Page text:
One of the most challenging parts of writing for publication is staying positive during long waits for responses (or no responses), receiving passes after those long waits, and losing enthusiasm for a project that we were convinced would take the publishing world by storm. Publication frustration! So what can we do to keep going?
Two weeks ago I wrote about how I wanted to step up my writing game for picture books to give myself a better chance of getting accepted. It may work, it may not. But I need to do something different. And I wanted to move out of the funk I was finding myself in–hence this post.
You may have heard all of these before but I challenge you in the deepest way possible, to live them. Now. Knowing something in our heads is very different from knowing/feeling it in our hearts, in our very being.
Yes we’re going to feel discouraged at times and sometimes we can’t seem to shake it. In those cases, I like to allow discouragement to walk beside me or a little behind me for a bit, incorporating the following steps until I’ve left it far behind.
- Immersing ourselves in a project we’re excited about. The reward truly has to come from “puzzling out the work itself” as Elizabeth Gilbert says in Big Magic (HIGHLY recommend this book). Let’s face it, there are easier ways to make money. If we make it about the writing, then the excitement and energy comes from the challenge of making a scene work or choosing that perfect rhyming word and I LOVE those challenges!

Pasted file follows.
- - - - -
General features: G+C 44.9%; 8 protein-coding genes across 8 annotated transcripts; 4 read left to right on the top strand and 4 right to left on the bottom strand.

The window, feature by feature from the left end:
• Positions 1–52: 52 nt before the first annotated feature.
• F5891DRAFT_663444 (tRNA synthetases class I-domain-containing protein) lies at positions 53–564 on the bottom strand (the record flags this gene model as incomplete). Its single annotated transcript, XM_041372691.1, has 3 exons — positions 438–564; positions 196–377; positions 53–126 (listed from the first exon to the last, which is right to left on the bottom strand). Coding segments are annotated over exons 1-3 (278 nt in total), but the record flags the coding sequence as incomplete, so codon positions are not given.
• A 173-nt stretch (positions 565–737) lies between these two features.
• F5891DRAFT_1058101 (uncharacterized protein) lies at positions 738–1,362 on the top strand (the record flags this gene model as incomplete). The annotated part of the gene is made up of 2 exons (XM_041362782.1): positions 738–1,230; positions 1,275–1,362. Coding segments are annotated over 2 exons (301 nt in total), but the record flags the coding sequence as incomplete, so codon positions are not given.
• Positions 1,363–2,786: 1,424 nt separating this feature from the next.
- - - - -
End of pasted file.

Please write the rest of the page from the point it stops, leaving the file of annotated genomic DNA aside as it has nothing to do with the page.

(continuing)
- Recognize and accept those things that are out of our control. Unless I’m Obi-Wan, I cannot mind trick an editor into loving my work and offering me a contract. Market realities, subjective taste and timing all play a part that is out of our hands. Besides, I want to connect with someone who loves my work as much as I do, who shares my vision for it, and who will champion it all the way.
- Limit the bad-mouthing/criticism. It’s easy to point a finger to the anonymous “they” and blame “them” for not caring about “good writing” or being short-sighted for not taking us or our manuscripts on. But all that negative energy is taking away from our positive, creative energy. Let’s not turn over our power! Criticism and blame keep me stuck and I want to move forward.
- Recommit to those things that are in your control. Write the best story possible. Have the most fun possible writing that story. Taking classes, joining a group, finding other writers to share our journey–all of these boost us; especially if we keep the industry complaining to a minimum. 🙂
Focus on what you can do, what’s in your grasp, in your circle of influence. Give the rest over to the Creativity Angels who will care for it as it moves through the industry. 😉
If you have additional strategies for leaving discouragement in the dust, please share!